by Tom Billups, C.S.C.S.
As teams around the nation begin training for summer rugby sevens tournaments, it seems an appropriate time to offer a basic technical approach for the game that was originated in Melrose, Scotland, 1883.
As has been previously mentioned in this column, a team’s pattern of play should be created around the skills and strengths of the players within the team. An assessment of the squad’s passing mechanics and receiving skills should take place before a coach begins building a sevens pattern of play for their side. As an example of an assessment, have seven players line up across the field, 5 meters apart, and have them run the length of the pitch passing and catching the ball. If they are successful at the conclusion of each length, increase the width between each player by 2-3 meters until they are no longer able to accurately pass and catch or you have a player on each five-meter line. For more on passing and receiving, see my previous post (August 1st, 2008).
Once the player’s passing and receiving skills are strong enough to allow them to keep their spacing across almost the entire width of the field, have the ball passer follow their pass, bellying back behind the player they just passed to. This repositioning should place them a minimum of five to eight meters behind the ball carrier. This “pocket” position is critical to the attacking team when there is defensive pressure. Each passer repositions in the pocket position as the ball is passed across the field, and the furthest most outside player should work to additionally “stretch” the defenders to the outside without taking unnecessary contact or being bundled into touch.
Encourage the most outside player to “curl out” their run, creating additional width while maintaining separation from the defenders. The ball carrier now has several options of what to do next with the ball, including completing their “curl out” run, squaring up their shoulders and attacking somewhere else, or passing the ball back infield.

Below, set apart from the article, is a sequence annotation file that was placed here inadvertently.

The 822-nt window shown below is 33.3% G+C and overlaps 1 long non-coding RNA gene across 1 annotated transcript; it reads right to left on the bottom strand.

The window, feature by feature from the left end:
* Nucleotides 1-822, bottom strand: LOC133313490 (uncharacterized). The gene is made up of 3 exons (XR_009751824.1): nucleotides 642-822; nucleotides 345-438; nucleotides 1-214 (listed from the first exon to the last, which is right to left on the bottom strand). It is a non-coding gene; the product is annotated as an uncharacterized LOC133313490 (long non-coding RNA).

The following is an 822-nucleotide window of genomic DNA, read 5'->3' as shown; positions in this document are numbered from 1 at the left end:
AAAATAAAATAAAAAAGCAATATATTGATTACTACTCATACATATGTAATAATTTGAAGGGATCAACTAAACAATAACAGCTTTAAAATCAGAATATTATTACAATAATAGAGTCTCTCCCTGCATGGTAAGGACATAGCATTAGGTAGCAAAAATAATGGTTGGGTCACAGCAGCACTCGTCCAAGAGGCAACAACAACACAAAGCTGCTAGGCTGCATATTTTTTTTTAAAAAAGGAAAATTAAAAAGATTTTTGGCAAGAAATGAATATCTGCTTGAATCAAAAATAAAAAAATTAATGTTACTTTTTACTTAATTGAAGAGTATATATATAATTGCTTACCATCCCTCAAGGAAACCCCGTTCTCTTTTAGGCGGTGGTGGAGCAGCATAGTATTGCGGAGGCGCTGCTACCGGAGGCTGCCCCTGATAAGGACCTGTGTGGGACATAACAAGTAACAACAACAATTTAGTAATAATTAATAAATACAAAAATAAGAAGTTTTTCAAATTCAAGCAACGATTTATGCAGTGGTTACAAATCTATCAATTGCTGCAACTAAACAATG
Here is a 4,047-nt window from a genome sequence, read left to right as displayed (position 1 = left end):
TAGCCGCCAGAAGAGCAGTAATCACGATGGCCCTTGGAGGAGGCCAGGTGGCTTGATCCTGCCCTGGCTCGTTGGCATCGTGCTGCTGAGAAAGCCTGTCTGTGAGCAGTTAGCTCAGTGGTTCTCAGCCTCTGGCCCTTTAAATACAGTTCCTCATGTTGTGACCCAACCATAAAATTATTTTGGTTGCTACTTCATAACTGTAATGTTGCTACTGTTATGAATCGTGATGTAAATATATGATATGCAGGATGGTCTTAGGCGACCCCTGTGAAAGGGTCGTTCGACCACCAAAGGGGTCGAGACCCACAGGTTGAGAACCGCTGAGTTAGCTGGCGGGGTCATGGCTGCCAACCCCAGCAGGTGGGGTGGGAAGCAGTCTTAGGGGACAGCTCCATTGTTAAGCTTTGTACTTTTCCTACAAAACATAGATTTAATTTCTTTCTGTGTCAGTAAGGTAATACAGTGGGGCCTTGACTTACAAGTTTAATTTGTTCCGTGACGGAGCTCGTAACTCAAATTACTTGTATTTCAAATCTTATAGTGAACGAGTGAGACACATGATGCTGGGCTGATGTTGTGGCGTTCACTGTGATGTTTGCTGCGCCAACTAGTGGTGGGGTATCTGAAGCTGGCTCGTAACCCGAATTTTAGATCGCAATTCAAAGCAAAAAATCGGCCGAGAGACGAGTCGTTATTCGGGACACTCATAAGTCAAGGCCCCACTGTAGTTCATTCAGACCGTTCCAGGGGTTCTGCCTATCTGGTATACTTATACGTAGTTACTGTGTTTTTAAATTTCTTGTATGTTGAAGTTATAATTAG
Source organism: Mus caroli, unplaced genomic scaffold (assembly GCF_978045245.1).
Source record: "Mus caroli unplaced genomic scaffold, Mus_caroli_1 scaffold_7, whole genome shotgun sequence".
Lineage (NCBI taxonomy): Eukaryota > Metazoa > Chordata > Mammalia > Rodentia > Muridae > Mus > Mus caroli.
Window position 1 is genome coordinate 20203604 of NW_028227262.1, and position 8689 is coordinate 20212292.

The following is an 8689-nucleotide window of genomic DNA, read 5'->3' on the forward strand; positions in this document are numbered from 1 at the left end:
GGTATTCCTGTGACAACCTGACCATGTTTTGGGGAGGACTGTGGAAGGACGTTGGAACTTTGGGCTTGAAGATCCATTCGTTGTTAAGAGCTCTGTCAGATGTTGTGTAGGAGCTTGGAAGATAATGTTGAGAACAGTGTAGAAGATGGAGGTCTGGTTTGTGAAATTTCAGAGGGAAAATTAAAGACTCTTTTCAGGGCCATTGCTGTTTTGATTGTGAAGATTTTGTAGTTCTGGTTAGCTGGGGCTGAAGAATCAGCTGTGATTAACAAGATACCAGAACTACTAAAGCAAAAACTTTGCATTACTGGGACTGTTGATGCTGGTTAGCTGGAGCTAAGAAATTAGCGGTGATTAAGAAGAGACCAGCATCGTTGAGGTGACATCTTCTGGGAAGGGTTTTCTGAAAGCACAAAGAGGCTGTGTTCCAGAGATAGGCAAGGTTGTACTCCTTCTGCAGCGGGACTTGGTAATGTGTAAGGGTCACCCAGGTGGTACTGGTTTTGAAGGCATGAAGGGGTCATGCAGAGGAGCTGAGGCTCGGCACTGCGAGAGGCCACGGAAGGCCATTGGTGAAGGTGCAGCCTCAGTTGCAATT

Work this pattern of attacking play for several lengths of the field, fence posting the concept of the passer following their pass to create a pocket as an outlet to relieve defensive pressure or regroup from an errant pass gone to ground. The balance of the attackers must focus on maintaining their width and depth while running down the field.
This basic pattern of attack can be utilized from primary phase (scrums and lineouts) or secondary possessions. Simply running straight and passing the ball causes the defense to have to cover the entire width of the field. As previously mentioned, the attackers need to be able to run, pass, and catch at a sufficient distance between one another for this approach to be the most effective.
Once teams have established the ability to run and pass with sufficient width and depth (created by establishing a pocket), the attacking team needs to focus on being able to fix or “pin down” a defender before passing the ball. Without the ability to fix the defense, the defenders will simply slide across the field, covering more than one attacking player as they pass the ball. Fixing a defender in sevens is quite different from pinning a defender down during a two-on-one in fifteens. In sevens, fixing the defender will happen earlier than in fifteens. The pass is made further way from the defense. This happens because there are fewer defenders who have more space to cover. Again, this fixing will not take place simply because the attackers have maintained an adequate amount of width, they have to be coming from enough depth to being running vertically down field at the defenders.
If a team is able to effectively move an attacking possession across the width of the field while running at the defense, demonstrating sound passing mechanics and receiving skills, good things will happen. Once a team is skilful enough to execute this basic pattern, patience is required so the ball can be moved back across the field. If the ball is successful passed across the field, stretching the defense, and reversed direction before contact has occurred, defensive gaps will be available to exploit. Of course, as was demonstrated by the 2010 Samoan national sevens team, players are at liberty to run through any gaps available to score tries.
This is a tried and tested basic attacking pattern of play. Give it a go and best of success this summer.
Tom Billups began his rugby career in 1984 and has spent time as a player in New Zealand (Bay of Plenty), the U.S. (The Old Blues), England (London Harlequins), and Wales (Pontypridd) for domestic teams as well as representing the U.S.A. at international tournaments with the Eagles. After hanging up his boots, Billups got into coaching leading the Eagles and now with University of California – Berkeley. Read the entire bio of Tom Billups as well as Billups first column My Rugby Path and then check out what Billups is saying about the game of rugby in The Billups Column on Rugby Rugby.
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